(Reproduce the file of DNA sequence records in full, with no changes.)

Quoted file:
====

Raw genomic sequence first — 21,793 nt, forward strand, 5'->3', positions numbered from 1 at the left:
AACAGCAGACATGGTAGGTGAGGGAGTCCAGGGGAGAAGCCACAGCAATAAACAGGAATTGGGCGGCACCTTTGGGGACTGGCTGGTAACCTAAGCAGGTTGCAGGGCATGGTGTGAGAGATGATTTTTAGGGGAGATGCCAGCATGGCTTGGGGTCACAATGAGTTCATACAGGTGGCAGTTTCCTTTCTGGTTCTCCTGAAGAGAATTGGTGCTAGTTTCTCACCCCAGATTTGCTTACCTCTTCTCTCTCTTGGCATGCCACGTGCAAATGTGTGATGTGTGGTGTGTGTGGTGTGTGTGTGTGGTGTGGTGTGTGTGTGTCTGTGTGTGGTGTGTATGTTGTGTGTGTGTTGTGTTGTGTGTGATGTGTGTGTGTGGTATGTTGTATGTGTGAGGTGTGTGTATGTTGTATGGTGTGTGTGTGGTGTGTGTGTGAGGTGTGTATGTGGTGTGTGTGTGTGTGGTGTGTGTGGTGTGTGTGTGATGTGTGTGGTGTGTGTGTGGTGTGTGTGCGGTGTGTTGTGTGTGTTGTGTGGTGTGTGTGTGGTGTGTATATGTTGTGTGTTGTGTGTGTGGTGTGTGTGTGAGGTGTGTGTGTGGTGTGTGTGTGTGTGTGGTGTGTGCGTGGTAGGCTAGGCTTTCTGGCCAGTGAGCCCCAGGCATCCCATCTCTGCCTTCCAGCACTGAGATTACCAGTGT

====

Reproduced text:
Raw genomic sequence first — 21,793 nt, forward strand, 5'->3', positions numbered from 1 at the left:
AACAGCAGACATGGTAGGTGAGGGAGTCCAGGGGAGAAGCCACAGCAATAAACAGGAATTGGGCGGCACCTTTGGGGACTGGCTGGTAACCTAAGCAGGTTGCAGGGCATGGTGTGAGAGATGATTTTTAGGGGAGATGCCAGCATGGCTTGGGGTCACAATGAGTTCATACAGGTGGCAGTTTCCTTTCTGGTTCTCCTGAAGAGAATTGGTGCTAGTTTCTCACCCCAGATTTGCTTACCTCTTCTCTCTCTTGGCATGCCACGTGCAAATGTGTGATGTGTGGTGTGTGTGGTGTGTGTGTGTGGTGTGGTGTGTGTGTGTCTGTGTGTGGTGTGTATGTTGTGTGTGTGTTGTGTTGTGTGTGATGTGTGTGTGTGGTATGTTGTATGTGTGAGGTGTGTGTATGTTGTATGGTGTGTGTGTGGTGTGTGTGTGAGGTGTGTATGTGGTGTGTGTGTGTGTGGTGTGTGTGGTGTGTGTGTGATGTGTGTGGTGTGTGTGTGGTGTGTGTGCGGTGTGTTGTGTGTGTTGTGTGGTGTGTGTGTGGTGTGTATATGTTGTGTGTTGTGTGTGTGGTGTGTGTGTGAGGTGTGTGTGTGGTGTGTGTGTGTGTGTGGTGTGTGCGTGGTAGGCTAGGCTTTCTGGCCAGTGAGCCCCAGGCATCCCATCTCTGCCTTCCAGCACTGAGATTACCAGTGT